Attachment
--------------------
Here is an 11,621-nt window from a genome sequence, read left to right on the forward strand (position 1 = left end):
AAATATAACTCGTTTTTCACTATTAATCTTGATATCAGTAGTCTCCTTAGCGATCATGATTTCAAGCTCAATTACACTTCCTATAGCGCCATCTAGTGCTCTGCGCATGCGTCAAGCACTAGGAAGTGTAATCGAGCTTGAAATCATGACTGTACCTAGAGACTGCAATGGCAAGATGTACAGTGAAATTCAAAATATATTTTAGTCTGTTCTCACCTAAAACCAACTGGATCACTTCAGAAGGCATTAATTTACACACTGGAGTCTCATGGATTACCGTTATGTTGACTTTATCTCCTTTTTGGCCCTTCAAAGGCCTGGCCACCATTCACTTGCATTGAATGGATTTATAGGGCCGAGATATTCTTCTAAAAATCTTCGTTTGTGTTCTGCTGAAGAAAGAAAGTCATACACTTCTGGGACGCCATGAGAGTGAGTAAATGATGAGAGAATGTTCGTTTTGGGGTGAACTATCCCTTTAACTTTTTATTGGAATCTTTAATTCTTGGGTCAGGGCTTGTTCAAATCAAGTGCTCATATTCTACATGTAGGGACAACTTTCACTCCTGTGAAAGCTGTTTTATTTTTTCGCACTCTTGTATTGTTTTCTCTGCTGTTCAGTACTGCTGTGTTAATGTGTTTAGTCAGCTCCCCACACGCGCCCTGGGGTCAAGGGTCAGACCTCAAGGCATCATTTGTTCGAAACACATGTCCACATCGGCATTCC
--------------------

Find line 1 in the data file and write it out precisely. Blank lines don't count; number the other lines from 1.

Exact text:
Here is an 11,621-nt window from a genome sequence, read left to right on the forward strand (position 1 = left end):